The Euro is the official currency of Spain. The Euro was launched in two stages. First, in January 1999, to became the new official currency of 11 EU Member States, replacing the old national currencies -- such as the Italian Lira. It was introduced in the virtual form for bank transactions. The second stage, in January 2002, was when the Euro officially appeared in circulation. The Euro is not the currency of all EU Member States. Two countries, Denmark and the United Kingdom, agreed to 'opt-out', while many of the newest EU members have yet to meet the conditions for adopting the currency. Once they do so, they will replace their national currency with the Euro.
There are 8 different Euro coin denominations and 7 different Euro bill denominations in circulation. Coins are denominated in 2 and 1 Euro, then 50, 20, 10, 5, 2 and 1 cents. Each member state decorated their own coins, but all coins are interchangeable within the countries. Bills are denominated in 500, 200, 100, 50, 20, 10 and 5 and they vary in color and size.
What is the Euro worth compared to the dollar? With the Euro in constant flux, please see www.oanda.com for up-to-date exchange rates. While traveling, it may be helpful to carry a portable currency converter (found at travel stores). Sometimes in the form of a key-chain, this is a handy gadget (like a calculator) into which you enter the exchange rate (depending on the exchange rate at the time and the country in which you are located) save, and then simply enter prices and the device converts the amounts into dollars.
Cost of Living
Due to the fluctuations in exchange rates and the differences in individual spending habits, it is difficult to estimate how much you will spend during your time abroad. But to give you an idea, past ISA students have recommended $100-200 per week for personal expenses. This amount takes into consideration day-to-day expenses like snacks, newspapers, coffee, etc., and also money that will be spent on going out to eat, shopping, nightlife, etc. EXCESSIVE SPENDING IS NOT FACTORED INTO THAT RANGE. Every student will use their money for different things and every student has different financial circumstances that will effect their economic decisions abroad, so please keep in mind that you may spend much less or much more than the estimated amounts.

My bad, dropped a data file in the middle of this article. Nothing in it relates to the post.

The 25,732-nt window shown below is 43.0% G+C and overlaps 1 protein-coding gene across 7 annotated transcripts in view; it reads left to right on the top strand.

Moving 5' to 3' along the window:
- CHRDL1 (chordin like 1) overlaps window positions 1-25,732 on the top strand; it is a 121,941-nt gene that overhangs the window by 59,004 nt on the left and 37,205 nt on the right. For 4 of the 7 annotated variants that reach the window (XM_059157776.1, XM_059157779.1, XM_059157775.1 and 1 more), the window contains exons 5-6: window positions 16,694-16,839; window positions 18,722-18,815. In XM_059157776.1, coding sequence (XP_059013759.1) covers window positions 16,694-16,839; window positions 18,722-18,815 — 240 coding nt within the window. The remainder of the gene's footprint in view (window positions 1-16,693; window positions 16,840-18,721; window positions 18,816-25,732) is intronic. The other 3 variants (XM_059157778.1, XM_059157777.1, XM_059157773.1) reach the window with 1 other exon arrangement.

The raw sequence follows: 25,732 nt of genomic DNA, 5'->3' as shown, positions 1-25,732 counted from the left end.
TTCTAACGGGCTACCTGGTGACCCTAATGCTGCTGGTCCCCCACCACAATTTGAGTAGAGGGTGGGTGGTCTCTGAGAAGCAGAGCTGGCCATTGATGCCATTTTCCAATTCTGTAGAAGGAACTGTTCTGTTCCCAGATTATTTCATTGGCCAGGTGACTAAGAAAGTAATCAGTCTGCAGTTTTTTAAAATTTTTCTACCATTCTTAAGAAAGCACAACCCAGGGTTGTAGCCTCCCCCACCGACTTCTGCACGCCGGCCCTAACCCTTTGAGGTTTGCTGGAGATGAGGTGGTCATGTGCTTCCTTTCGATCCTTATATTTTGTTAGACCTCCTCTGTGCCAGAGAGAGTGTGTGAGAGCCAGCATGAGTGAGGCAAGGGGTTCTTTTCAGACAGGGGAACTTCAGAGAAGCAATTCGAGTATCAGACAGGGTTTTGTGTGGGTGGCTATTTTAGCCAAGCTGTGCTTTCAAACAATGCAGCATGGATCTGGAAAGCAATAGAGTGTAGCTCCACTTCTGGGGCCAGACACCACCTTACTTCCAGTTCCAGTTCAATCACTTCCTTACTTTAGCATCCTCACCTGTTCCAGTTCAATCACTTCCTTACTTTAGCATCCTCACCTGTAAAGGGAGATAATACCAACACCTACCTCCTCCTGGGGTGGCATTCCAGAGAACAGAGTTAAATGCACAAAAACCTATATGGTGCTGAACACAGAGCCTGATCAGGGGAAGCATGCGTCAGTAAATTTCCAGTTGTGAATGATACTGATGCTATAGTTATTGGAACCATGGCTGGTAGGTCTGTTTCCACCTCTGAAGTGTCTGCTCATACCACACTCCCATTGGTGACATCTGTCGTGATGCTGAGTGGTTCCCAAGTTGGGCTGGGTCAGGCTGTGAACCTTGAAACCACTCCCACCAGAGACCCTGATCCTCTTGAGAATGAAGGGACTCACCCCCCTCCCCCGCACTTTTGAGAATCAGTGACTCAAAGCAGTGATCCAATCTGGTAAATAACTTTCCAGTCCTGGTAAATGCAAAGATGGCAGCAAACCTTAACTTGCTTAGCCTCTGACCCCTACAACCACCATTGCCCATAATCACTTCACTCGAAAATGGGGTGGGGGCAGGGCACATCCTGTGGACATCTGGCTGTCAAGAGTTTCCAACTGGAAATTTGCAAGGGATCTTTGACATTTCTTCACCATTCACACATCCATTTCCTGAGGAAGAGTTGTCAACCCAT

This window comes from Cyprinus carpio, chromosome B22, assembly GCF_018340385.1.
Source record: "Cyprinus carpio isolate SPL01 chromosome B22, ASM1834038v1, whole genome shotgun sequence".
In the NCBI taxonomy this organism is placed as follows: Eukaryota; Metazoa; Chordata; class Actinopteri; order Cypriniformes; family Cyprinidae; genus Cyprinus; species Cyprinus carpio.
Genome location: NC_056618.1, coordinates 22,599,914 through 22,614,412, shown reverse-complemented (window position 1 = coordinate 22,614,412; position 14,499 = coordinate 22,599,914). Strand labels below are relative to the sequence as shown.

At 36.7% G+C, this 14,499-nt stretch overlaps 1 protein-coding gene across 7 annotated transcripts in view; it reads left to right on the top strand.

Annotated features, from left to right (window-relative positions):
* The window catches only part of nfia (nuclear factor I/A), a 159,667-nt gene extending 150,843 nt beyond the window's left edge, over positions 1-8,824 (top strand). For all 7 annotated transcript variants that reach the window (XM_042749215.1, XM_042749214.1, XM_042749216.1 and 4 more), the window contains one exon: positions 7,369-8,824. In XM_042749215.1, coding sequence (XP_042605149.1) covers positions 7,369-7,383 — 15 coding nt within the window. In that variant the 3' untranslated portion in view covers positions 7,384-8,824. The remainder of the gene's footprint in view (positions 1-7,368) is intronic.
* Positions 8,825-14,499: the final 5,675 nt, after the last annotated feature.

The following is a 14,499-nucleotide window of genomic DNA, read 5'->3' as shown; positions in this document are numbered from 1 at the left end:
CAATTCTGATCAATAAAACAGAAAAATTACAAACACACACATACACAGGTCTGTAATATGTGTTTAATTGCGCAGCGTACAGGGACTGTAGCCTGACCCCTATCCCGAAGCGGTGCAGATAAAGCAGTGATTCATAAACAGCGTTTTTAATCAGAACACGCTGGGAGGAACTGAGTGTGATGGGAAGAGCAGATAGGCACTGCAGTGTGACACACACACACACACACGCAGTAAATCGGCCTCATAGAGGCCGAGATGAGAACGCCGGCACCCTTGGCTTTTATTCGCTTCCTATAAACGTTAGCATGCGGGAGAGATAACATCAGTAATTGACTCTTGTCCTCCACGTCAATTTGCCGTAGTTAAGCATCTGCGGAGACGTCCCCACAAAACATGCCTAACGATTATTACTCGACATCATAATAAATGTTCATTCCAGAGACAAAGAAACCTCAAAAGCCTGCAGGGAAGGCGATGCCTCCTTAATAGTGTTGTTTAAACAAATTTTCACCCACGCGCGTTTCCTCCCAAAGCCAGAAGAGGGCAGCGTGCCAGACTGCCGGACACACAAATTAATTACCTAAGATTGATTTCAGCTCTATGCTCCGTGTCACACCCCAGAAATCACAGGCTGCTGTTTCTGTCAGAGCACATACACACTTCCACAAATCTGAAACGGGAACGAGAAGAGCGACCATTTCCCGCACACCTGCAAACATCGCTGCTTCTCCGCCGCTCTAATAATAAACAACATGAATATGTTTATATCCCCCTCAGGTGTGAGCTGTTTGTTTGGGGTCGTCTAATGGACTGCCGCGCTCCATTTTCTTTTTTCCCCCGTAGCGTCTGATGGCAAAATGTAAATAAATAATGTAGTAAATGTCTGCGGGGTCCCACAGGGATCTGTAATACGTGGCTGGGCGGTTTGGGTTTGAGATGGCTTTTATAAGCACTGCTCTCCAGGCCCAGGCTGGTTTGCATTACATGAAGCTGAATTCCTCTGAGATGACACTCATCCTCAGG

When budgeting, keep in mind that it is always better to overestimate than to underestimate. To give you an idea of common approximate expenses and commodities a typical student will to incur, please see the brief list below.
Additional Estimated Expenses
The ISA program cost includes items such as tuition and fees, housing, insurance, and more. To view what is included in your program price, please visit the "What's Included" section of the ISA Barcelona program page. The "Additonal Estimated Expenses" sheet in the "Accepted Students" section of the ISA website has the following estimated expenses listed:
International Student Identity Card
It is recommended that students to look into purchasing an ISIC card for their studies in Barcelona. The ISIC card is an internationally recognized student ID card that gives students thousands of discounts worldwide from travel to cinema, meals and more. While you will likely have a student ID from your host university abroad, it may not grant you discounts that an ISIC card could. You will likely be able to purchase an ISIC card abroad, but it is most convenient to purchase this card BEFORE you arrive, as it may grant you travel discounts, and you won't have to deal with the hassle of international delivery. To find out how to get an ISIC card, visit www.isic.org. Once there, you can find information on discounts in Barcelona, and what is needed to obtain an ISIC card.